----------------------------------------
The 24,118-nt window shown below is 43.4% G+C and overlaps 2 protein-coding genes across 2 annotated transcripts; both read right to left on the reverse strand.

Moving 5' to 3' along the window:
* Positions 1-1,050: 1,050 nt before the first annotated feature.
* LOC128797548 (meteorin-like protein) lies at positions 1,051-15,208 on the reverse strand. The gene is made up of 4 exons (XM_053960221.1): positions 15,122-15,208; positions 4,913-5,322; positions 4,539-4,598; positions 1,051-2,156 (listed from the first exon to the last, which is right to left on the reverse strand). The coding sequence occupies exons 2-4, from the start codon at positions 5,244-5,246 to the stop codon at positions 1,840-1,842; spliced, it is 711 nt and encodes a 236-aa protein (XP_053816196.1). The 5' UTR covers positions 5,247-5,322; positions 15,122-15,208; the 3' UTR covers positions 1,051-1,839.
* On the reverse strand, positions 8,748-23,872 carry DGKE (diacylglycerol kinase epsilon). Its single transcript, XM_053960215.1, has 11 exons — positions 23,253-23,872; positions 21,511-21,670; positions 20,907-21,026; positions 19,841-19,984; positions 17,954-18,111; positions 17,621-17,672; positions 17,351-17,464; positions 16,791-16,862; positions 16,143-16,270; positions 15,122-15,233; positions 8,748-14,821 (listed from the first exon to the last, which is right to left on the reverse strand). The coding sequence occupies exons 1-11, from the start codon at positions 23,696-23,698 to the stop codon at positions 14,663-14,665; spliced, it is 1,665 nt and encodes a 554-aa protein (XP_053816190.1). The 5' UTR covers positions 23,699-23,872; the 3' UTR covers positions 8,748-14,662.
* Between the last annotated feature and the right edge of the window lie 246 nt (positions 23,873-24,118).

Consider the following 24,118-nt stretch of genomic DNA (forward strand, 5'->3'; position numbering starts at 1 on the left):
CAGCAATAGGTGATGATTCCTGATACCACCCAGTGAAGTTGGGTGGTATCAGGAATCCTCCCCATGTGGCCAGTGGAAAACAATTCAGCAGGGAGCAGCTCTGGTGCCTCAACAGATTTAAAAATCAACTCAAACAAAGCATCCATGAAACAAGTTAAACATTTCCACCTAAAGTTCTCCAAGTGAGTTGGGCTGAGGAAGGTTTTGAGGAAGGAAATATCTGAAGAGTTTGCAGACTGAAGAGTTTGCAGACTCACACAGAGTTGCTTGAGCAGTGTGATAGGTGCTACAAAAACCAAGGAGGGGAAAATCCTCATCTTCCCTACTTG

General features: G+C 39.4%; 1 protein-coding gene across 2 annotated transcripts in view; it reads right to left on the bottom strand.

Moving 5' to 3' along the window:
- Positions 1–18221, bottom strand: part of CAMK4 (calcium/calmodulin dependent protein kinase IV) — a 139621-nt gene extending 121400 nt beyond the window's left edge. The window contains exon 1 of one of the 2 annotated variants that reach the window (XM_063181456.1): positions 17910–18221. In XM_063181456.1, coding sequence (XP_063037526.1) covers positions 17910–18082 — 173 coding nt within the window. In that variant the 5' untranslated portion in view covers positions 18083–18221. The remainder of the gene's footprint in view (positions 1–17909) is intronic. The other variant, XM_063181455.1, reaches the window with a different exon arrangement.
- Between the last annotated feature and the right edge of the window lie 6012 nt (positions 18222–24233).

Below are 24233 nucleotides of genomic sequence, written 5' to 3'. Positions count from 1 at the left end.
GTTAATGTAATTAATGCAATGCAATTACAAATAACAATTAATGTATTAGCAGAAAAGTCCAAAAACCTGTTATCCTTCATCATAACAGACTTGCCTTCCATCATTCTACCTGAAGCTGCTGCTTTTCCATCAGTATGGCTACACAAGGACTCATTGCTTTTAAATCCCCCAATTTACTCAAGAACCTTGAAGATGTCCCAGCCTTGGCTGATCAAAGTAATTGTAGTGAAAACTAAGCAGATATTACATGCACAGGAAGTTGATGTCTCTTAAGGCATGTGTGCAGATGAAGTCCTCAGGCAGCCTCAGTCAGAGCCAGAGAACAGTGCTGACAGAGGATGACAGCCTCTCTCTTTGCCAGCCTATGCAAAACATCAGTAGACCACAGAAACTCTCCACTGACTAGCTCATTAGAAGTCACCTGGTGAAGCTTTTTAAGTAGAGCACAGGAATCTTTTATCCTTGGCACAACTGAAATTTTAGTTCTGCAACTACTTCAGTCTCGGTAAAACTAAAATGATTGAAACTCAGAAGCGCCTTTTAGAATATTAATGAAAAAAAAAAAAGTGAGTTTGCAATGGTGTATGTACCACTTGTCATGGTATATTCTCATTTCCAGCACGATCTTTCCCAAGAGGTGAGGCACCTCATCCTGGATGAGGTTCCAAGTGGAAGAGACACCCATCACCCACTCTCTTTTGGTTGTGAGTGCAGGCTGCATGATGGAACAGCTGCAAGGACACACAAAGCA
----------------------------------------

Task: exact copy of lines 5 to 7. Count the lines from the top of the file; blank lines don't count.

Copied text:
* On the reverse strand, positions 8,748-23,872 carry DGKE (diacylglycerol kinase epsilon). Its single transcript, XM_053960215.1, has 11 exons — positions 23,253-23,872; positions 21,511-21,670; positions 20,907-21,026; positions 19,841-19,984; positions 17,954-18,111; positions 17,621-17,672; positions 17,351-17,464; positions 16,791-16,862; positions 16,143-16,270; positions 15,122-15,233; positions 8,748-14,821 (listed from the first exon to the last, which is right to left on the reverse strand). The coding sequence occupies exons 1-11, from the start codon at positions 23,696-23,698 to the stop codon at positions 14,663-14,665; spliced, it is 1,665 nt and encodes a 554-aa protein (XP_053816190.1). The 5' UTR covers positions 23,699-23,872; the 3' UTR covers positions 8,748-14,662.
* Between the last annotated feature and the right edge of the window lie 246 nt (positions 23,873-24,118).

Consider the following 24,118-nt stretch of genomic DNA (forward strand, 5'->3'; position numbering starts at 1 on the left):